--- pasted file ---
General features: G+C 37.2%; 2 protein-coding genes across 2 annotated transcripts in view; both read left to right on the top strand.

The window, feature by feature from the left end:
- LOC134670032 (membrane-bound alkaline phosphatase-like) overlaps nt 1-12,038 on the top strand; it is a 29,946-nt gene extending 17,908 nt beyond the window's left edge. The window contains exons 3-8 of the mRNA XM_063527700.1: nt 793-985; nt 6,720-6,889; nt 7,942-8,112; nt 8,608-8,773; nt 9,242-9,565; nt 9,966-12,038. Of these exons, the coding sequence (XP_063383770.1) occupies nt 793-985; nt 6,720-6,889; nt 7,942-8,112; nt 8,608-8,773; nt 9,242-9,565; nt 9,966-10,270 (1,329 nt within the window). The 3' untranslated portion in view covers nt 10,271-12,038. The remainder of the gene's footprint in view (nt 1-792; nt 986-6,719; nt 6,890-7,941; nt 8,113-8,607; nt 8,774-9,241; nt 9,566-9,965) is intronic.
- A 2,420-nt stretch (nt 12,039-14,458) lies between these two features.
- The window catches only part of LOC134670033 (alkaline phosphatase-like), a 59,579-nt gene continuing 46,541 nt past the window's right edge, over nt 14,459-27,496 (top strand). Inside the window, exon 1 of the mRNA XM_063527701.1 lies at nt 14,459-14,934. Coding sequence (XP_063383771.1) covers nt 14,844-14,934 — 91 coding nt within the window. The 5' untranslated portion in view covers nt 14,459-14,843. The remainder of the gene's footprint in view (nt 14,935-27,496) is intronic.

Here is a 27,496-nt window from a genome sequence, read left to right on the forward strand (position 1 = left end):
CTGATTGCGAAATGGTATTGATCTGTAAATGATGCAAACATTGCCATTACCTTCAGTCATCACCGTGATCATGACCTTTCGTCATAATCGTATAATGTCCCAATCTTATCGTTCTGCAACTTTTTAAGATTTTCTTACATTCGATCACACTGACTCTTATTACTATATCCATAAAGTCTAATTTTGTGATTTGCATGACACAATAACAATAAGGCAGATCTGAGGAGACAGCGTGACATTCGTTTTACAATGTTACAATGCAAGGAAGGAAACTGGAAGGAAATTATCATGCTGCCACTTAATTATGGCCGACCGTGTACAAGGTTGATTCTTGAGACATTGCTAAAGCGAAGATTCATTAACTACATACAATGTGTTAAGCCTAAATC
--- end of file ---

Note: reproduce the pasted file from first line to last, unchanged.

General features: G+C 37.2%; 2 protein-coding genes across 2 annotated transcripts in view; both read left to right on the top strand.

The window, feature by feature from the left end:
- LOC134670032 (membrane-bound alkaline phosphatase-like) overlaps nt 1-12,038 on the top strand; it is a 29,946-nt gene extending 17,908 nt beyond the window's left edge. The window contains exons 3-8 of the mRNA XM_063527700.1: nt 793-985; nt 6,720-6,889; nt 7,942-8,112; nt 8,608-8,773; nt 9,242-9,565; nt 9,966-12,038. Of these exons, the coding sequence (XP_063383770.1) occupies nt 793-985; nt 6,720-6,889; nt 7,942-8,112; nt 8,608-8,773; nt 9,242-9,565; nt 9,966-10,270 (1,329 nt within the window). The 3' untranslated portion in view covers nt 10,271-12,038. The remainder of the gene's footprint in view (nt 1-792; nt 986-6,719; nt 6,890-7,941; nt 8,113-8,607; nt 8,774-9,241; nt 9,566-9,965) is intronic.
- A 2,420-nt stretch (nt 12,039-14,458) lies between these two features.
- The window catches only part of LOC134670033 (alkaline phosphatase-like), a 59,579-nt gene continuing 46,541 nt past the window's right edge, over nt 14,459-27,496 (top strand). Inside the window, exon 1 of the mRNA XM_063527701.1 lies at nt 14,459-14,934. Coding sequence (XP_063383771.1) covers nt 14,844-14,934 — 91 coding nt within the window. The 5' untranslated portion in view covers nt 14,459-14,843. The remainder of the gene's footprint in view (nt 14,935-27,496) is intronic.

Here is a 27,496-nt window from a genome sequence, read left to right on the forward strand (position 1 = left end):
CTGATTGCGAAATGGTATTGATCTGTAAATGATGCAAACATTGCCATTACCTTCAGTCATCACCGTGATCATGACCTTTCGTCATAATCGTATAATGTCCCAATCTTATCGTTCTGCAACTTTTTAAGATTTTCTTACATTCGATCACACTGACTCTTATTACTATATCCATAAAGTCTAATTTTGTGATTTGCATGACACAATAACAATAAGGCAGATCTGAGGAGACAGCGTGACATTCGTTTTACAATGTTACAATGCAAGGAAGGAAACTGGAAGGAAATTATCATGCTGCCACTTAATTATGGCCGACCGTGTACAAGGTTGATTCTTGAGACATTGCTAAAGCGAAGATTCATTAACTACATACAATGTGTTAAGCCTAAATC